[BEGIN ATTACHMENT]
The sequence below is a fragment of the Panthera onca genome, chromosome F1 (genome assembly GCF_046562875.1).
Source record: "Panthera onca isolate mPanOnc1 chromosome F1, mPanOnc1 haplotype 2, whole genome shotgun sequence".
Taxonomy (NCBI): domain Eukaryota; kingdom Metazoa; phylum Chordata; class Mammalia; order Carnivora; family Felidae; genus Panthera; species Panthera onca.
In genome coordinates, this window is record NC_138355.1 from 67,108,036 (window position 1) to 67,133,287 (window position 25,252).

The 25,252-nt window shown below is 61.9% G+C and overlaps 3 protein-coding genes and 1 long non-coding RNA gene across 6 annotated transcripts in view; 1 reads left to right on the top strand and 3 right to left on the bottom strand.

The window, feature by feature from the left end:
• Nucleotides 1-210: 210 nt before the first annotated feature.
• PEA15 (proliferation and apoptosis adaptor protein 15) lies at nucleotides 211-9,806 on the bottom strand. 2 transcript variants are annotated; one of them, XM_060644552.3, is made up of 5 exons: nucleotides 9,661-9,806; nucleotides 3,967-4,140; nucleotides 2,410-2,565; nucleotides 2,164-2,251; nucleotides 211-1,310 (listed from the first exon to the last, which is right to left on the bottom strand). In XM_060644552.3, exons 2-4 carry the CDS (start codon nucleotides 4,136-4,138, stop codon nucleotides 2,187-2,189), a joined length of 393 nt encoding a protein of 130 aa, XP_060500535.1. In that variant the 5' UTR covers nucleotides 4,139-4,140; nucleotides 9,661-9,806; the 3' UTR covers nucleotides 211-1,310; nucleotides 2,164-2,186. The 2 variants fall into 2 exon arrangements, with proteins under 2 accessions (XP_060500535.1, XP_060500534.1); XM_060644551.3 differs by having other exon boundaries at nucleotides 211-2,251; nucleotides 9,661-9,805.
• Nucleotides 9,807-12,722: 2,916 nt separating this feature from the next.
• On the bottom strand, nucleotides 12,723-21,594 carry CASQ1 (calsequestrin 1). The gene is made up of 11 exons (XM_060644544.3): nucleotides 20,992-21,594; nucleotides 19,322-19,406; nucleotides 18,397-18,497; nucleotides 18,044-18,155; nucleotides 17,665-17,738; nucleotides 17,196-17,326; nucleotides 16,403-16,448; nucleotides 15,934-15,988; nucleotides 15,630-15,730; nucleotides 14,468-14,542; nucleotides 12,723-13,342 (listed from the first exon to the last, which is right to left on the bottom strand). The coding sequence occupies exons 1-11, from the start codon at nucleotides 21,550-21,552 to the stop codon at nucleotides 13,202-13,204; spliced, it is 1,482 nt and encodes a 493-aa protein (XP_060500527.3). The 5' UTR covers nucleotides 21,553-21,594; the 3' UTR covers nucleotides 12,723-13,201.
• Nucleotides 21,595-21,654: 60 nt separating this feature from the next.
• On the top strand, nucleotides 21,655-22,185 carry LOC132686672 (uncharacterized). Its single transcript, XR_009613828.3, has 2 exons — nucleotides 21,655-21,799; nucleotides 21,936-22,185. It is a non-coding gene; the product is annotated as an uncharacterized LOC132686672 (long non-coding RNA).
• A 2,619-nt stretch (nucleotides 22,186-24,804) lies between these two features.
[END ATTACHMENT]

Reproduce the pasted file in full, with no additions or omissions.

The sequence below is a fragment of the Panthera onca genome, chromosome F1 (genome assembly GCF_046562875.1).
Source record: "Panthera onca isolate mPanOnc1 chromosome F1, mPanOnc1 haplotype 2, whole genome shotgun sequence".
Taxonomy (NCBI): domain Eukaryota; kingdom Metazoa; phylum Chordata; class Mammalia; order Carnivora; family Felidae; genus Panthera; species Panthera onca.
In genome coordinates, this window is record NC_138355.1 from 67,108,036 (window position 1) to 67,133,287 (window position 25,252).

The 25,252-nt window shown below is 61.9% G+C and overlaps 3 protein-coding genes and 1 long non-coding RNA gene across 6 annotated transcripts in view; 1 reads left to right on the top strand and 3 right to left on the bottom strand.

The window, feature by feature from the left end:
• Nucleotides 1-210: 210 nt before the first annotated feature.
• PEA15 (proliferation and apoptosis adaptor protein 15) lies at nucleotides 211-9,806 on the bottom strand. 2 transcript variants are annotated; one of them, XM_060644552.3, is made up of 5 exons: nucleotides 9,661-9,806; nucleotides 3,967-4,140; nucleotides 2,410-2,565; nucleotides 2,164-2,251; nucleotides 211-1,310 (listed from the first exon to the last, which is right to left on the bottom strand). In XM_060644552.3, exons 2-4 carry the CDS (start codon nucleotides 4,136-4,138, stop codon nucleotides 2,187-2,189), a joined length of 393 nt encoding a protein of 130 aa, XP_060500535.1. In that variant the 5' UTR covers nucleotides 4,139-4,140; nucleotides 9,661-9,806; the 3' UTR covers nucleotides 211-1,310; nucleotides 2,164-2,186. The 2 variants fall into 2 exon arrangements, with proteins under 2 accessions (XP_060500535.1, XP_060500534.1); XM_060644551.3 differs by having other exon boundaries at nucleotides 211-2,251; nucleotides 9,661-9,805.
• Nucleotides 9,807-12,722: 2,916 nt separating this feature from the next.
• On the bottom strand, nucleotides 12,723-21,594 carry CASQ1 (calsequestrin 1). The gene is made up of 11 exons (XM_060644544.3): nucleotides 20,992-21,594; nucleotides 19,322-19,406; nucleotides 18,397-18,497; nucleotides 18,044-18,155; nucleotides 17,665-17,738; nucleotides 17,196-17,326; nucleotides 16,403-16,448; nucleotides 15,934-15,988; nucleotides 15,630-15,730; nucleotides 14,468-14,542; nucleotides 12,723-13,342 (listed from the first exon to the last, which is right to left on the bottom strand). The coding sequence occupies exons 1-11, from the start codon at nucleotides 21,550-21,552 to the stop codon at nucleotides 13,202-13,204; spliced, it is 1,482 nt and encodes a 493-aa protein (XP_060500527.3). The 5' UTR covers nucleotides 21,553-21,594; the 3' UTR covers nucleotides 12,723-13,201.
• Nucleotides 21,595-21,654: 60 nt separating this feature from the next.
• On the top strand, nucleotides 21,655-22,185 carry LOC132686672 (uncharacterized). Its single transcript, XR_009613828.3, has 2 exons — nucleotides 21,655-21,799; nucleotides 21,936-22,185. It is a non-coding gene; the product is annotated as an uncharacterized LOC132686672 (long non-coding RNA).
• A 2,619-nt stretch (nucleotides 22,186-24,804) lies between these two features.